Serve this delicious snack immediately over savory cheese grits (if you don't know how to make, you should't be considered a southna'), with a side of corn bread, collards, and sweet potatoe pie!!
Thank you for this recipe!!
As for topic,
Last week I fixed balsamic lamb chops with gnocchi in cream sauce, with sautéed Chinese broccoli. For a pre dinner salad, I had a great salad with my blue cheese vinaigrette and homemade croutons. The whole thing paired with an Willamette Valley Pinot Noir.
This is my cream sauce:
2 tbs olive oil
2 tbs butter
1 chopped shallot
8-10 sliced mushrooms
3 sundried tomatoes in olive oil - chopped
1 large clove garlic - minced
1/4 lb prosciutto - chopped
1 cup white wine
1 1/2 - 2 cups heavy cream
Add butter and olive oil to skillet and sauté shallots until tender, then add mushrooms and let them brown to aborb most of the oil and butter, then add chopped sundried tomatoes,prosciutto, and garlic, sauté until garlic is tender and prosciutto just starting to crisp. Next add white wine to deglaze the pan and reduce almost completely. Add in cream and simmer until thickens.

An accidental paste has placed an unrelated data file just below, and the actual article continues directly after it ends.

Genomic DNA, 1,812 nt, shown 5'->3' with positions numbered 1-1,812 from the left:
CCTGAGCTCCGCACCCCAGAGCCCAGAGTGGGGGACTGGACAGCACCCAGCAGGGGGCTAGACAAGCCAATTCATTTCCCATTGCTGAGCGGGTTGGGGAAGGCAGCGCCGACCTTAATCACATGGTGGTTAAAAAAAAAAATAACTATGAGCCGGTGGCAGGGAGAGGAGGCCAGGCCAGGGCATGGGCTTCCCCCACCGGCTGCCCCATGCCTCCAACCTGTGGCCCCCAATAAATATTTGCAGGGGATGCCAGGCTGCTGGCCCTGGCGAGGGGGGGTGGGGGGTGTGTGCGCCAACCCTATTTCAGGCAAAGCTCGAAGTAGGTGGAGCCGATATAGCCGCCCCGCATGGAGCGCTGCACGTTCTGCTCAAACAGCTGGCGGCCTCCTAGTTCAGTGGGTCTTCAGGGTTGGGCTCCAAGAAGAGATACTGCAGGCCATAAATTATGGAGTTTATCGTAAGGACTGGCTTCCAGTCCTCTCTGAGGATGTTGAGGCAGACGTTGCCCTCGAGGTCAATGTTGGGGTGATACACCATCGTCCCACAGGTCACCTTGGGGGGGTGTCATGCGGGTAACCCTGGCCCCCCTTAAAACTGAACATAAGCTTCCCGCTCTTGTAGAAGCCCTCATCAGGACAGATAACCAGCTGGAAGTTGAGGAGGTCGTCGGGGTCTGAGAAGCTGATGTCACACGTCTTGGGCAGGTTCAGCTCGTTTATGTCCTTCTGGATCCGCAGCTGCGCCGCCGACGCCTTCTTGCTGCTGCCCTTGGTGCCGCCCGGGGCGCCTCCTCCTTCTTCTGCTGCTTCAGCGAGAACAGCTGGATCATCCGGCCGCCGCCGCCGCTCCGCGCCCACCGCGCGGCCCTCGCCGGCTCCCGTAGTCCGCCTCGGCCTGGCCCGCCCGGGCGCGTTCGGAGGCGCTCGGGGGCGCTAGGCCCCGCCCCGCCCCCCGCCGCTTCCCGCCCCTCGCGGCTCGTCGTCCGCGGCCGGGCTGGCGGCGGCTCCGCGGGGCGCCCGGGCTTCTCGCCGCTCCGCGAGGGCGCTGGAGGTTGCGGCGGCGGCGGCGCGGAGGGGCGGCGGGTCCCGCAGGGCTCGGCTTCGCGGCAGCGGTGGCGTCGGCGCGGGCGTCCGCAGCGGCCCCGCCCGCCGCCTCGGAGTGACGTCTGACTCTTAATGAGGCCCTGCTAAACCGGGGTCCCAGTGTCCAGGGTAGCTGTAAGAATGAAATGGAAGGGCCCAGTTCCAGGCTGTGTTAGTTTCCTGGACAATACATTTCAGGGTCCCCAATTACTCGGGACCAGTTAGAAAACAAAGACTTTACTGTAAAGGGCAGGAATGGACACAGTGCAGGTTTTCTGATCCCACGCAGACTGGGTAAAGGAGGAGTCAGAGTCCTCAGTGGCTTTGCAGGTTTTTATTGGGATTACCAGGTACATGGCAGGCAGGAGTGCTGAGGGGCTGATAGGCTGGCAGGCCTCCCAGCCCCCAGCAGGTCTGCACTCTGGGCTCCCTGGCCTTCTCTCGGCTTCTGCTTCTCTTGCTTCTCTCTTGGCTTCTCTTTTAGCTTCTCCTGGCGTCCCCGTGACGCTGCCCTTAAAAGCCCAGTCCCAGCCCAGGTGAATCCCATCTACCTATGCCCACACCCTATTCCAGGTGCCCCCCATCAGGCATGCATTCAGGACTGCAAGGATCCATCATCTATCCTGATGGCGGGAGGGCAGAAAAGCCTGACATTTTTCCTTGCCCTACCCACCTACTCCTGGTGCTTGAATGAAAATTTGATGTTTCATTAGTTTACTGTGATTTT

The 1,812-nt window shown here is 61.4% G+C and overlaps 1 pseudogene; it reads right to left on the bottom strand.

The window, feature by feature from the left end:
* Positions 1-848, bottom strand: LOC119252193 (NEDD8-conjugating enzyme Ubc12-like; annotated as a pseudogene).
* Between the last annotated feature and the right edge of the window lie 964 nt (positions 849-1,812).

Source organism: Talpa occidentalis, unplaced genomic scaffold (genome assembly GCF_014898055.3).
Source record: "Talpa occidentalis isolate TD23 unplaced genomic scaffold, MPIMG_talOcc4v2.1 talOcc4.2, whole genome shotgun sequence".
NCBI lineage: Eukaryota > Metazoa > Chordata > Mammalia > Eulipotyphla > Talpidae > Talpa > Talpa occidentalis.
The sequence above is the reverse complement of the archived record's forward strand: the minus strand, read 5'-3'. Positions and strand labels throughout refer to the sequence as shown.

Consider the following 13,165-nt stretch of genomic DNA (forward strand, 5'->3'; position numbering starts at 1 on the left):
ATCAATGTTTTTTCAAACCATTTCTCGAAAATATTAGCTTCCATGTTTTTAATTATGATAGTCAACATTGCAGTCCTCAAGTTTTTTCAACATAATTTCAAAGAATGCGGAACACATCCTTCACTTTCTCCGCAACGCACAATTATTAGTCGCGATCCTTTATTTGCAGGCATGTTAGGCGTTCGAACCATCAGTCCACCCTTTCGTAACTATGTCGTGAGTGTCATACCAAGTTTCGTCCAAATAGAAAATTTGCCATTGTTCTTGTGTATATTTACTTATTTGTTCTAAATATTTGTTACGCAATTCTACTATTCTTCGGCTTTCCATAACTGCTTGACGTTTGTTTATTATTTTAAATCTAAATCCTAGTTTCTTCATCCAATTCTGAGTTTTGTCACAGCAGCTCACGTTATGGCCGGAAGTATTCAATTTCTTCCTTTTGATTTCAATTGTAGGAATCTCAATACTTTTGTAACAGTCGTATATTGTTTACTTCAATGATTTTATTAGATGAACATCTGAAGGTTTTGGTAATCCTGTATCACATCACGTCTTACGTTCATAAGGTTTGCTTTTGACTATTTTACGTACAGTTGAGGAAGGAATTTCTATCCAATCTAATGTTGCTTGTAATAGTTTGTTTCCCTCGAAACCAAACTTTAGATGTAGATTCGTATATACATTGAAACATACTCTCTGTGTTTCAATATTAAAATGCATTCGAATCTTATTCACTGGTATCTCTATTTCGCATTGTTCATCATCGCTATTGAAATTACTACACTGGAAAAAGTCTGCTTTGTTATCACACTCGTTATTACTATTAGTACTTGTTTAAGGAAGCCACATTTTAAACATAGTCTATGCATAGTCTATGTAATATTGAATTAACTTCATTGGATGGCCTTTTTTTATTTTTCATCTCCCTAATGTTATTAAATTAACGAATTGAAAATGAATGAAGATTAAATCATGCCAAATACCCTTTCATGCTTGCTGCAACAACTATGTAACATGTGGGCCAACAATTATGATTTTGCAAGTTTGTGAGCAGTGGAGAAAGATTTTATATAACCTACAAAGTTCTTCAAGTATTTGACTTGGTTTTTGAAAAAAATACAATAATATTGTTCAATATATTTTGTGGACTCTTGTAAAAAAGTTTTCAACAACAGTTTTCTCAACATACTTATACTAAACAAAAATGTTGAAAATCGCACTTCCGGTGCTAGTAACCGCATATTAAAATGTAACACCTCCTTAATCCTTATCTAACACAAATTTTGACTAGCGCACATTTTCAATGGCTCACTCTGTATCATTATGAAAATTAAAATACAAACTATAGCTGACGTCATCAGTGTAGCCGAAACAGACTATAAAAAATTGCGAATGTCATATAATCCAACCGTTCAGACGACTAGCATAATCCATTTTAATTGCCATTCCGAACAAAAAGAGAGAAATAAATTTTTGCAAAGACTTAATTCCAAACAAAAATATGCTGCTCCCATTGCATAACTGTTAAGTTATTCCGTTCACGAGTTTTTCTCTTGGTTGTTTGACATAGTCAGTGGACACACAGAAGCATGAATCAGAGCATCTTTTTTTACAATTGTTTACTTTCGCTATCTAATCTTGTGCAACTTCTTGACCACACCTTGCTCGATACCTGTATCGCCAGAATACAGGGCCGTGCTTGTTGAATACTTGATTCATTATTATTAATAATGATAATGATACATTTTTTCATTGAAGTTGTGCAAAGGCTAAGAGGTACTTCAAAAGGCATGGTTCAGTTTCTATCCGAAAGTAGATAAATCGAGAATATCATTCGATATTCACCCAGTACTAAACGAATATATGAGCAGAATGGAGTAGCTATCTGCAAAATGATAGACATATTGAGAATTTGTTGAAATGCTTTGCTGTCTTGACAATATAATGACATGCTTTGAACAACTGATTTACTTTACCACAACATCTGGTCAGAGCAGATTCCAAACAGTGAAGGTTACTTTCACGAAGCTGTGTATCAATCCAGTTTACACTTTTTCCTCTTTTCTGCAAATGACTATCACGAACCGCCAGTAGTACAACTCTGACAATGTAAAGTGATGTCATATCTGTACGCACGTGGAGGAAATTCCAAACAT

Serve with gnocchi, or penne.
Last night my southern daddy made some awesome Indian food: Bhindi (okra sauteed with onion and Indian spices, then steamed in some lemon juice), chicken korma (we cheated and purchased a jar of sauce at the Indian grocery), raita (spiced plain yogurt with shredded cucumber), basmati rice with raisins, and (drum roll, please): homemade naan using week-old refrigerated dough from the Artisan Bread in Five Minutes a Day book. Genius, that book. The naan turned out more like Indian fry bread (the OTHER Indians), since we used a cast-iron skillet and ghee as recommended in the book. Still delicious and it couldn't have been easier! And all of us white southerners loved it.